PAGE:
Matthew 28:17–18 17 And when they saw him they worshiped him, but some doubted. 18 And Jesus came and said to them, “All authority in heaven and on earth has been given to me.”

The first thing the disciples did when they saw Jesus was to worship Him. That is exactly what the women did when they saw Jesus. (Matthew 28:9) Jesus had defeated death by rising from the dead. The disciples saw their risen Lord and Savior and they worshipped Him. The appropriate response for anyone who comes into the presence of the risen Lord and Savior is to worship Him. If we are not doing that, then we are missing the point of being His Church. God’s people come together to worship Jesus Christ, to make much of Him, and not themselves. That means what we do is, or should be, all about Jesus. However, worship is not just what we do on Sunday morning. It is a lifestyle. It is what we do every day of our lives. Whatever we do, we ought to ask ourselves, “Does this bring glory to Christ?” If it does not, then we ought to not be doing it. How has the resurrection impacted you to worship the risen Lord and Savior?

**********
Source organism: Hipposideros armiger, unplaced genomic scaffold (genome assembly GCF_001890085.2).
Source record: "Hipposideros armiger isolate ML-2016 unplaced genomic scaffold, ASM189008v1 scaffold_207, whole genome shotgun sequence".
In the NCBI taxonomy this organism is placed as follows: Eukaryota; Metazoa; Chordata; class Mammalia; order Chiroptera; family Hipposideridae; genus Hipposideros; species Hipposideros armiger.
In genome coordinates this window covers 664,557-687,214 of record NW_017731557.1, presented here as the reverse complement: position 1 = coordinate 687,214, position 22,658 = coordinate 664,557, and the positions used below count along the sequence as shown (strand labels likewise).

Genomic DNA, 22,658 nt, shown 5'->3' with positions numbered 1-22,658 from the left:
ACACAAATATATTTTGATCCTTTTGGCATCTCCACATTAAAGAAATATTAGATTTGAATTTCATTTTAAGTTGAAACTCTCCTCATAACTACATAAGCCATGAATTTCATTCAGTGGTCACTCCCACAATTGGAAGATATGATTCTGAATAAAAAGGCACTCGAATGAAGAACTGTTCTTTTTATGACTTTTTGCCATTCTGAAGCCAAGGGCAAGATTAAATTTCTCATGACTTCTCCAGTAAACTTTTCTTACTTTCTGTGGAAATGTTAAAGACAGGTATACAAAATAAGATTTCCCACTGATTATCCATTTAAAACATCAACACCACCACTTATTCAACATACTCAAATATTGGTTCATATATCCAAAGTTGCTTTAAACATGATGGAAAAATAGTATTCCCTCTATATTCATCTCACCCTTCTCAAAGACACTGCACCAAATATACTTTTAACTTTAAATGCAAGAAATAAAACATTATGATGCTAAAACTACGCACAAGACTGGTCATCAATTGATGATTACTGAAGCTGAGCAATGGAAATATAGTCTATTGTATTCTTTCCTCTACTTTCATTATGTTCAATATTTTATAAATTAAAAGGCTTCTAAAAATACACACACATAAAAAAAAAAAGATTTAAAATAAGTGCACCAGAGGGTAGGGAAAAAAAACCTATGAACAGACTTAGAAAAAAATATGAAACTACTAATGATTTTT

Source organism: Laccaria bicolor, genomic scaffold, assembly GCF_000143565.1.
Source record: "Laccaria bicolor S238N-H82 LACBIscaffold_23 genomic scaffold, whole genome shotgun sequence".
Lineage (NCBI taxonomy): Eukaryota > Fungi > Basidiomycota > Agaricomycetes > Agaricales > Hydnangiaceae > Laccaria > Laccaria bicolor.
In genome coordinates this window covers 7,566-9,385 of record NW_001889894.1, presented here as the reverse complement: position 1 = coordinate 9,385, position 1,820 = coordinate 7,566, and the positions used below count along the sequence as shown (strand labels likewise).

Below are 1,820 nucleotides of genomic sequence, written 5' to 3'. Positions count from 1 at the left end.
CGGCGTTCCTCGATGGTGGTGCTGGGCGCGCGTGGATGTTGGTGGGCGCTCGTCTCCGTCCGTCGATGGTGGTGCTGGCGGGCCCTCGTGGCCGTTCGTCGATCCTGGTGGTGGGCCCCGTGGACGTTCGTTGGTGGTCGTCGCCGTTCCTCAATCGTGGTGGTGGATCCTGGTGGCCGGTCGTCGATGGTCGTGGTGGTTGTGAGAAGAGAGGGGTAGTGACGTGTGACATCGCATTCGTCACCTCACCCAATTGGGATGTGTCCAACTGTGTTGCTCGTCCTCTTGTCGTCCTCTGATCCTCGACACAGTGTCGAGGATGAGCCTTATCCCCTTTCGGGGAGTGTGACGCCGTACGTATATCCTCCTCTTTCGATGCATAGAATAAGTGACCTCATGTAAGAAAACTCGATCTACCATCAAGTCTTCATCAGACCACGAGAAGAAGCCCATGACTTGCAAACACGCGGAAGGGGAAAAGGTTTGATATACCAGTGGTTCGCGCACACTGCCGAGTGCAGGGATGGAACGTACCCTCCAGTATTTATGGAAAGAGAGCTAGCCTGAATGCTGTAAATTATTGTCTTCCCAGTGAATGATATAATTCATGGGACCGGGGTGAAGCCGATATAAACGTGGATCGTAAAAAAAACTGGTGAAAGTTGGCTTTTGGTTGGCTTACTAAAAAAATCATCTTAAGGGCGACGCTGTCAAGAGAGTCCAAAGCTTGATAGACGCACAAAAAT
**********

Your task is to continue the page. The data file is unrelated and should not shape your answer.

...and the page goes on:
This leads to something Jesus said. He said, “All authority has been given to Him.” God the Father has given all authority to His Son Jesus. Not one thing in all of creation is outside of Jesus’ authority and power. This means Jesus is the One in charge. Jesus is the boss. Jesus is Lord. He is the King and this is His kingdom. The text says, however, that some people doubted. That is interesting. Did they doubt the resurrection had happened? Did they doubt it was really Jesus? Did they doubt that He was worthy of worship? Whatever the source of their doubt, it hindered them from worshipping Jesus. They did not see Jesus for Whom He was. Is that you? Do you doubt Jesus? Do you sometimes doubt Who He is or what He has done? Is there something in your life hindering you from worshipping Jesus as Lord with all authority? The Church needs to recognize the authority of Jesus and willingly submit to it. If we do not submit to King Jesus, can we really say we are following Him?

Disciple Others to Know Christ

The Church should take comfort in Jesus’ authority — it is His authority that empowers us to fulfill everything He has called us to do. Because Jesus has complete control and authority over everything, we can (and should) fulfill our calling obediently, purposefully, and joyfully. We are under the authority of Someone Who is above all nations, rulers, and governments. There is nothing that should stop us from serving King Jesus. But, what has Jesus told the Church to do? What on earth should we be doing? We see in this passage that after the resurrection, Jesus gave the Church a specific mission.

Matthew 28:19–20 19 Go therefore and make disciples of all nations, baptizing them in the name of the Father and of the Son and of the Holy Spirit, 20 teaching them to observe all that I have commanded you…”